The Spectacle of Sartorialism: Performance Art in Fashion

The relationship between fashion and art has always been evolving. While some suggest, fashion is an extension of an art form; there are those to employ artistic elements to weave a sartorial narrative.

The impact of performance art on fashion can be traced back to the 1960s. The idea, then, was to shun the connection between fashion and spectacle. While it brought forth interdisciplinary collaborations among artists and fashion designers, they were lined heavily with the context of irony and minimalism.

MarGa Van Mechelen, in The Tête-À-Tête of Performance in Fashion and Art, says “Performance art in the sixties and seventies tried to stay as far as possible from the theatrical sign or to use the word of the time: the sign of the spectacle. “

However, in the 1970s we saw fashion become a strong tool of self-expression through clothing, accessories, and makeup. With artists like David Bowie, Mick Jagger and Elton John and Prince pushed the envelope on what encompassed a performance; they opened the conversation on performance, spectacle, and the vital role fashion played in this.

Simultaneously, in Asia, television became a pioneer of the element of the spectacle.

In India for television, shows that focused on mythological texts like the Mahabharata and the Bhagwad Gita brought the OTT expression to everyone’s living room. With Indian Cinema peaking in the 1980’s we birthed the idea that would revolutionize fashion for us; the quintessential superstar Heroine. Helen, Zeenat Aman, Sri Devi, Madhuri Dixit and Urmila Matondkar created personality tropes that were adopted across the country.

This larger than life persona would soon inspire content across mediums like film, television and music. The impact of the “Heroine” on Indian fashion still resonates, 4 decades later with brands like Pero and Shehlaa Khan.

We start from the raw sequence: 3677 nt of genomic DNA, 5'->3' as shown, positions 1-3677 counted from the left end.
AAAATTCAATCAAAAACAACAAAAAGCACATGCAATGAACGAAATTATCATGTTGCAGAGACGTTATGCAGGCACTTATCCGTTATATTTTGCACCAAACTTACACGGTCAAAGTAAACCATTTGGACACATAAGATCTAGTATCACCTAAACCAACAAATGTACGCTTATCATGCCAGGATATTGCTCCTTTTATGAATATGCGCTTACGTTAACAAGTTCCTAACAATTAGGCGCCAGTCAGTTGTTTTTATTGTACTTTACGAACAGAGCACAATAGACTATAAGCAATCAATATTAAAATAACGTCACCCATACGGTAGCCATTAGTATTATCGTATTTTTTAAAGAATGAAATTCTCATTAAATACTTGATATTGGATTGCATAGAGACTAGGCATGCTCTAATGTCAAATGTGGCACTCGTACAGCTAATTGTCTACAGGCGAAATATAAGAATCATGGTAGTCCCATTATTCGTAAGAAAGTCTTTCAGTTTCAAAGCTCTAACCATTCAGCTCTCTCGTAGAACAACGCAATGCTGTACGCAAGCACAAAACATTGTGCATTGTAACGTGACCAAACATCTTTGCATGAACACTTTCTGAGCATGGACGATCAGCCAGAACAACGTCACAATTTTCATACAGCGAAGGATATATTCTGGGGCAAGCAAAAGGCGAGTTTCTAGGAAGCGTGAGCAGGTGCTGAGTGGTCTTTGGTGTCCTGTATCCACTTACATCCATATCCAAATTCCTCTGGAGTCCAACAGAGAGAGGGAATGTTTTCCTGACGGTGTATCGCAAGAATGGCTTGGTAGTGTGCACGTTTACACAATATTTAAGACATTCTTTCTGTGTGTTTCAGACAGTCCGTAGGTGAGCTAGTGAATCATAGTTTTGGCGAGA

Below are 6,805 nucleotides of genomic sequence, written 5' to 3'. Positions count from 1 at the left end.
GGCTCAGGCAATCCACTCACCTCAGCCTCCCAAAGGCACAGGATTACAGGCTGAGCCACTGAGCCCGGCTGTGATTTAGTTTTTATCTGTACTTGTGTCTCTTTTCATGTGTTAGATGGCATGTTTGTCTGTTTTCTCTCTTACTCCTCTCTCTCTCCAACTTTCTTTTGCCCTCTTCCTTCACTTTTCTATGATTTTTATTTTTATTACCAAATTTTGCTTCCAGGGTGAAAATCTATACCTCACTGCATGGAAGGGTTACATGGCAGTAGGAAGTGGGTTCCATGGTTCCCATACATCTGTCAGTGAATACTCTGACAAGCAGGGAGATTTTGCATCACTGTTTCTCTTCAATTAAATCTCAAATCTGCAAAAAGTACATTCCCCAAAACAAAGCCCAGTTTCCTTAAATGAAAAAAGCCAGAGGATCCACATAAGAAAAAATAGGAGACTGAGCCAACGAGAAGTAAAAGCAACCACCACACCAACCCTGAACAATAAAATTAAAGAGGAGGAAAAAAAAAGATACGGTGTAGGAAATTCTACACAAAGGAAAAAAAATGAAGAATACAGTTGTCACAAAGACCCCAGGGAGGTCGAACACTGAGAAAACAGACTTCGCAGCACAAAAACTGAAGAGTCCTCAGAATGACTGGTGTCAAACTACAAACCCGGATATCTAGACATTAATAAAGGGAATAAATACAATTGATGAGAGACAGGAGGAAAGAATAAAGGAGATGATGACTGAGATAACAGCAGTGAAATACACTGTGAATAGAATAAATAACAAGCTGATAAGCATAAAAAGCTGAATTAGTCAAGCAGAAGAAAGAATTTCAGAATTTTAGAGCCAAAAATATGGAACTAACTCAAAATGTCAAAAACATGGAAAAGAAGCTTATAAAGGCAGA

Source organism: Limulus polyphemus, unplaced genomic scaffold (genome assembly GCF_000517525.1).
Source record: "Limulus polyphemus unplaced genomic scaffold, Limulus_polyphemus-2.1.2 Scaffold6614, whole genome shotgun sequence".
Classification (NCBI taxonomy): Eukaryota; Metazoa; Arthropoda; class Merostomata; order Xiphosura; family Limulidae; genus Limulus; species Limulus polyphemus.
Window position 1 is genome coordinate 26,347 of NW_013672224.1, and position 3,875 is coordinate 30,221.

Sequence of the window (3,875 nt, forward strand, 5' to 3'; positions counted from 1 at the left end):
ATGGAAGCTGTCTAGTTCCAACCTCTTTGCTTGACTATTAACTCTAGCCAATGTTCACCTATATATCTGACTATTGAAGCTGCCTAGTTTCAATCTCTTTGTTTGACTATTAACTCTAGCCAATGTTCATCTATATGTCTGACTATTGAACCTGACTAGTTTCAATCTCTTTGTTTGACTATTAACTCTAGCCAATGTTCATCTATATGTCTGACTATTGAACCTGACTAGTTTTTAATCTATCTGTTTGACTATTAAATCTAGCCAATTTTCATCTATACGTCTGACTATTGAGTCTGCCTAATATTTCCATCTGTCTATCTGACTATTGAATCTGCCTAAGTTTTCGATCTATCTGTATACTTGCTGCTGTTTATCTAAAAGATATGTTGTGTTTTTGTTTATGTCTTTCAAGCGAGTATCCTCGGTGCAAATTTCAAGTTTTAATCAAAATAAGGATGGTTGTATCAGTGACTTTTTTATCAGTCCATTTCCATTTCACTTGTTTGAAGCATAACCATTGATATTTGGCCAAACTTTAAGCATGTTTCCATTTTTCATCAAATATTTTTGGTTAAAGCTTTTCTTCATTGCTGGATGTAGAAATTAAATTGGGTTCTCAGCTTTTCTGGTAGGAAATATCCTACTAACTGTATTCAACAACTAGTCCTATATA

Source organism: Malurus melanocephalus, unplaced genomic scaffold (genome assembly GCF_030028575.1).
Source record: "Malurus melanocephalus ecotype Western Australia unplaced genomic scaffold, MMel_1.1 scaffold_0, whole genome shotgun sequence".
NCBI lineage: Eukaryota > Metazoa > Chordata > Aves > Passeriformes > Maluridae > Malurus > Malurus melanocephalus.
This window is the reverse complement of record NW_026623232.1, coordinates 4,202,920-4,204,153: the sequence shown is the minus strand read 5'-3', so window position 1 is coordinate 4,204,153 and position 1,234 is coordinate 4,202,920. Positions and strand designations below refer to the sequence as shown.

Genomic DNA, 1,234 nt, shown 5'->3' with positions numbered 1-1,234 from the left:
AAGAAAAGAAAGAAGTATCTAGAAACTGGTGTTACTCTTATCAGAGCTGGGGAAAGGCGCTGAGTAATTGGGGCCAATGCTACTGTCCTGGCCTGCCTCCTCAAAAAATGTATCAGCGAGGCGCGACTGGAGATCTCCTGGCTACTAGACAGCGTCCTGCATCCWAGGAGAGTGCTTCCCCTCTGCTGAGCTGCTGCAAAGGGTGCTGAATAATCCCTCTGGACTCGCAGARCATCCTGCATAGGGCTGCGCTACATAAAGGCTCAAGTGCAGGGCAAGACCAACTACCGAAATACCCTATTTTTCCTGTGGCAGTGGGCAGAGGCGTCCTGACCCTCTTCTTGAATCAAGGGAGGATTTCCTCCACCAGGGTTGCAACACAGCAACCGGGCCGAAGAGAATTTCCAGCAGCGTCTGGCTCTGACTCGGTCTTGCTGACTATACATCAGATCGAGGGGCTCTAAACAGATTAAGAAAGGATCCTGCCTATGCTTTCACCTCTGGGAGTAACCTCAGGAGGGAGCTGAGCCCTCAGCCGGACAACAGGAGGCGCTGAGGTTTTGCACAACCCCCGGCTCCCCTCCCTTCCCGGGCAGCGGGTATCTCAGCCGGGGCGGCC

Suzy Menkes of Vogue, however, believes that the idea of fashion as performance art, “started well before the new millennium when drama on the runway was normalised by defining fashion shows as theatre.”

This developed the fashion show as a space of observance and intimacy to one of mystery, whimsy, and most importantly, theatrics.

Designers across the world like Thierry Mugler, Alexander Mc Queen, John Galliano, Jean-Paul Gaultier, Ralph Lauren and Karl Lagerfeld, transformed the runway into a stage with enthralling performances, elaborate set designs and enough drama to be talked about across the world, in an era devoid of social media.

In India, we saw the 1990’s as the era that cemented the relationship between fashion and film. Bollywood by now had positioned itself as a pioneer of Indian Fashion. The Heroine was who we aspired to be.

The heroine eventually stepped onto the runway when “showstoppers” became the norm. Designers like Abu Jani Sandeep Khosla, Tarun Tahiliani, Rohit Bal, Wendell Rodericks were forerunners in bringing Indian fashion to the global playground. Rohit Bal, known for the element of “drama” he brought to his shows, evolved the runway into a more interactive space.

Now, however performance art and fashion are viewed as extensions of each other. Be it Kanye West and Vanessa Beecroft’s ongoing collaboration or Norwegian designer, Fredrik Tjaerandsen viral balloon fashion show, the purpose of performance on the runway is to be both provocative and thought-provoking.

It is to engage the spectator and almost introduce a shock to the system that is almost in a void as he views the world from behind a cellphone.

Designers like Gaurav Gupta, Shivan and Narresh and Prashant Verma are starting conversations on our responsibility as spectators and encourage us to interact with their art.

Performance in Fashion now is done to create a tangible connection between the spectator and the artist.

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